It becane insulted when I didn't click somewhere where I should have clicked.

Copy editing is mostly discovering where you screwed up, Bernard.

Written,I'm of the opinion the sun will rise tomorrow, whether my preferences are accepted or not.
Your hoard sounds lovely!Didn't Rackham do Alice in Wonderland?
I have a book on botanicals by Victoria women illustrators I must blog about sometime.

Bernita said...

Took me five to six hours, Charles.
Then I had to do it all again when it wouldn't transmit properly.
Like you, I learned the old rules. Inconsistency came about when I tried to combine old rules and new. Not smart.

laughingwolf said...

one that REALLY bothers me: noone, for no-one! GRRRRRRRRRRRRR

i get stuck many times between en- and em-dash use

i'm with charles on the comma usage, too often, for my liking, they are left out these days...

raine said...

Love the flower rescue story, and the card. Charming is the word, yes.

I also have the bad habit of using further in place of farther.

Ditto.
Good to hear the work went so easily, Bernita (and computers will get gremlins at the worst times!).
Must confess to getting the occasional tic under my left eye when following house style that conflicts with my regular rules, but it passes quickly. ;)

And I am also hoping for a sequel. :)

Bernita said...

I was taught the serial comma, LW. Guess what?
I consider n and m dashes as mechanical, not grammatical.
Didn't argue with CE over anything she did with them. As a matter of fact I approved all punctuation, now that I think of it.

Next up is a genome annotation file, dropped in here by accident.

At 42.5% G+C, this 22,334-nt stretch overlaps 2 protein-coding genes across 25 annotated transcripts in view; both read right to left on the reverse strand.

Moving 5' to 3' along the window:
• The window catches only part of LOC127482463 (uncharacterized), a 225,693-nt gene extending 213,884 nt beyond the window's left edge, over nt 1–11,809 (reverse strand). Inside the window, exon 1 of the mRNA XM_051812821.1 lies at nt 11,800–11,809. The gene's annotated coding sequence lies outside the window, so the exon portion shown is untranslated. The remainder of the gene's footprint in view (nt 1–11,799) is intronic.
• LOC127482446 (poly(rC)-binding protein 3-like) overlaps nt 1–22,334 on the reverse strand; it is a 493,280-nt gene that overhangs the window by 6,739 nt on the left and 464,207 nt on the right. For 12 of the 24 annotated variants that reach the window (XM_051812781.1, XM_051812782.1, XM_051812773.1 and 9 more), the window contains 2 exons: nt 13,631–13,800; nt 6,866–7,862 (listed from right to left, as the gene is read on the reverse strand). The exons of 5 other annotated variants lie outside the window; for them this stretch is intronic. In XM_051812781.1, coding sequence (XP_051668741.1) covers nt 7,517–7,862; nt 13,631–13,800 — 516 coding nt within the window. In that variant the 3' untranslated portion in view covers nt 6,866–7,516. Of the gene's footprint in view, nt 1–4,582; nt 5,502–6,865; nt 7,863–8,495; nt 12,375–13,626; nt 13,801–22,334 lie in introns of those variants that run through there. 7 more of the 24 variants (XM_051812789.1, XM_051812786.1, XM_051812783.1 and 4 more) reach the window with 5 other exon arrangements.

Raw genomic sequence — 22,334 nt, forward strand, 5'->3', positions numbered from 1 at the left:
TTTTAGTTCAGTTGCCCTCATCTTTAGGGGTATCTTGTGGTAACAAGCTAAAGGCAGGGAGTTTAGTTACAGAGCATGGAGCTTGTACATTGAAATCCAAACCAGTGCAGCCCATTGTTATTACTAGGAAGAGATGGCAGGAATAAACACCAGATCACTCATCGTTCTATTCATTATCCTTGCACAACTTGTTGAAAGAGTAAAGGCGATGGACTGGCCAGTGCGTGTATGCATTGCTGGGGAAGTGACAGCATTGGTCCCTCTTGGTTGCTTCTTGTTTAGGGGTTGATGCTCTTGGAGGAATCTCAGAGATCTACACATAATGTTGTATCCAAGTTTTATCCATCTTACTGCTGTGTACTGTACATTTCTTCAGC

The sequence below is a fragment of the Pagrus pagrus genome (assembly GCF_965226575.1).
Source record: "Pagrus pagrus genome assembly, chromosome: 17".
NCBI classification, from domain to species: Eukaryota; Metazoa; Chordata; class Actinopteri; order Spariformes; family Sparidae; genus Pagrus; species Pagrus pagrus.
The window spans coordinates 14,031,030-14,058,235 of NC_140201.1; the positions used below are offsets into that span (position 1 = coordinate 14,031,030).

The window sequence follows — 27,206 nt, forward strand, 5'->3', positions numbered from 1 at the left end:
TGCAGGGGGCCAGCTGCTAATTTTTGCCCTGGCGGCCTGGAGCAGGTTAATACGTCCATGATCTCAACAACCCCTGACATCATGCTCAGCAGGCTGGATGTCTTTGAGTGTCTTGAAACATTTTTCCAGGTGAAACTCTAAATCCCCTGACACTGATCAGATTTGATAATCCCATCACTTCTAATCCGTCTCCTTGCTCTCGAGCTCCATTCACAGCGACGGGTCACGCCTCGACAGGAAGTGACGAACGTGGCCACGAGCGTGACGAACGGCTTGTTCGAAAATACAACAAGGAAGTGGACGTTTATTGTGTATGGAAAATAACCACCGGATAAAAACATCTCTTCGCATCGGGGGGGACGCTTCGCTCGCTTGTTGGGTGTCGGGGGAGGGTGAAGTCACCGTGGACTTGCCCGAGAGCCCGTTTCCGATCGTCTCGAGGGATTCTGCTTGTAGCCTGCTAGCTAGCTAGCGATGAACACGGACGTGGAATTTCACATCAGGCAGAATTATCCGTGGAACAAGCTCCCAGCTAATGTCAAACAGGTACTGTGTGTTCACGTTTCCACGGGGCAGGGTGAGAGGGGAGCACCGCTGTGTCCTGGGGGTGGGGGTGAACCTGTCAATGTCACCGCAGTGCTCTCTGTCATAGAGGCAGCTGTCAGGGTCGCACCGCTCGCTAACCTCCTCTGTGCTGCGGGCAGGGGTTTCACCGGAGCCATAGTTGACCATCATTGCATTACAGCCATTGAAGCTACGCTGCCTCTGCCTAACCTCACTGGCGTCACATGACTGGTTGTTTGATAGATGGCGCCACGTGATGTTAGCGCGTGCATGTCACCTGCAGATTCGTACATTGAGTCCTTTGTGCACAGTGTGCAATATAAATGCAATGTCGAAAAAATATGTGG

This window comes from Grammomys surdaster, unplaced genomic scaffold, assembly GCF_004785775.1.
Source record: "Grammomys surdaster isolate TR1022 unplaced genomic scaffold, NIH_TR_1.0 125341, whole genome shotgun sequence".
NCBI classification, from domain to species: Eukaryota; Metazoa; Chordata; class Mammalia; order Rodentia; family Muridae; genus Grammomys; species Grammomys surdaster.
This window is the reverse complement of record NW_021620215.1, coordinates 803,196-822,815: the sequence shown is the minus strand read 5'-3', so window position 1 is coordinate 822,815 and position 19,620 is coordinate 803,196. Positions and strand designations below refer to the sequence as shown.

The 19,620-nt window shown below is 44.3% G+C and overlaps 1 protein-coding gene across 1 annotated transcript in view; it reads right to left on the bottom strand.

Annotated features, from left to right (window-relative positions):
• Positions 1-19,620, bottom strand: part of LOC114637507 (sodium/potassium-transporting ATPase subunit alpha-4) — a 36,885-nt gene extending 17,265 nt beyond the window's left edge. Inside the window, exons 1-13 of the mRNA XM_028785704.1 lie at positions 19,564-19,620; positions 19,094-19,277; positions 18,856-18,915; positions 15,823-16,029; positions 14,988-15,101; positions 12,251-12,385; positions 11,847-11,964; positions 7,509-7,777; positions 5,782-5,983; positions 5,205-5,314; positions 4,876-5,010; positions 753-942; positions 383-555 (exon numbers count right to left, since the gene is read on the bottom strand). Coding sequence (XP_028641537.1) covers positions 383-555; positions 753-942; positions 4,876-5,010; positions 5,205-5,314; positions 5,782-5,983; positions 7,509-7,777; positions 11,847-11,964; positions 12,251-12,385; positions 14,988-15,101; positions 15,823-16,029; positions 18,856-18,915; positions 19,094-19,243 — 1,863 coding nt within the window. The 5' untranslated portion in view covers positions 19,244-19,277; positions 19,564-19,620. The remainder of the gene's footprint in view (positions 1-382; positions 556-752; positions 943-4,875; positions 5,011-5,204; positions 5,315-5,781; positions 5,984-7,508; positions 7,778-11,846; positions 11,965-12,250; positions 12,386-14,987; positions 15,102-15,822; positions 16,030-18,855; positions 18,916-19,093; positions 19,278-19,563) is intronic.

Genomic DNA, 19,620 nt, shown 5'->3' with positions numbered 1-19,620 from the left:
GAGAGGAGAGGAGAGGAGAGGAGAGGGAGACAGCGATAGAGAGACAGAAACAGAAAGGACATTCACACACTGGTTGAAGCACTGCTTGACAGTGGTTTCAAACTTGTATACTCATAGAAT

Her images are so gentle and innocent and sweet.
Raine, we found some grape hyacinths too on that trek.
I have about, oh, 12-15,000 words of a sequel, but it seems I'm one of those with whom being "stoned" ( on oxycodone) doen not inspire creativity.

laughingwolf said...

ack! you're right, it is a mechanical thing... d'oh!

Lana Gramlich said...

That's very cool about your daughters' names. :)

writtenwyrdd said...

I was on oxy after my recent surgery and was glad to only take it three days. Stuff makes you just want to loaf about--speaking of flowers-- like a lotus eater!

jason evans said...

I'm thankful we gave up hyphenating broken words at the end of sentences, a la typwriter days. I remember how the DOS word processors still did it.

Angie said...

I loathe house-style commas -- I think I use too many, actually, and was trying to cut back when I started publishing with TP and they add more. [headdesk]

In a way it's a good thing, though; I grumble but I'm not really willing to squawk commas, except when adding one changes my meaning. But leaving their bazillion comma additions makes me feel a bit better about squawking other things I am willing to go to the mat for.

And as WW said, my editors have always been willing to discuss things, and usually give me things I want enough to argue for. The real problem is when I don't get to see the manuscript between proofreading and publication. [headdesk] I've had changes I negotiated with my editor pop back up after proofing, and/or other things I disagreed with, but by the time I saw them it was too late. :/

Angie

Bernita said...

Lana, the nicest thing is that they are happy with their names.Having a fairy is a nice bonus though!

The stuff makes me slightly sick to my stomach, Written, as well as a bit stupified, but it does help me sleep.

Typewriter days...Jason, thank God, Bill Gates or whoever for computers.

Bernita said...

I just closed my eyes and approved the commas, Angie.
Their house, their style rules.
The way I see it, if readers gets upset about the occasional punctuation deviation, they're not really happy with the story, are not concentrating on the story, and are looking for extra things to complain about.
Thankfully, I did catch a couple of changes my editor and I agreed on that somehow didn't make it to the copy editor.

Angie said...

Their house, their style rules.

Very true, but I can still grumble about it, and occasionally argue if I think it's going to make me look stupid. [wry smile]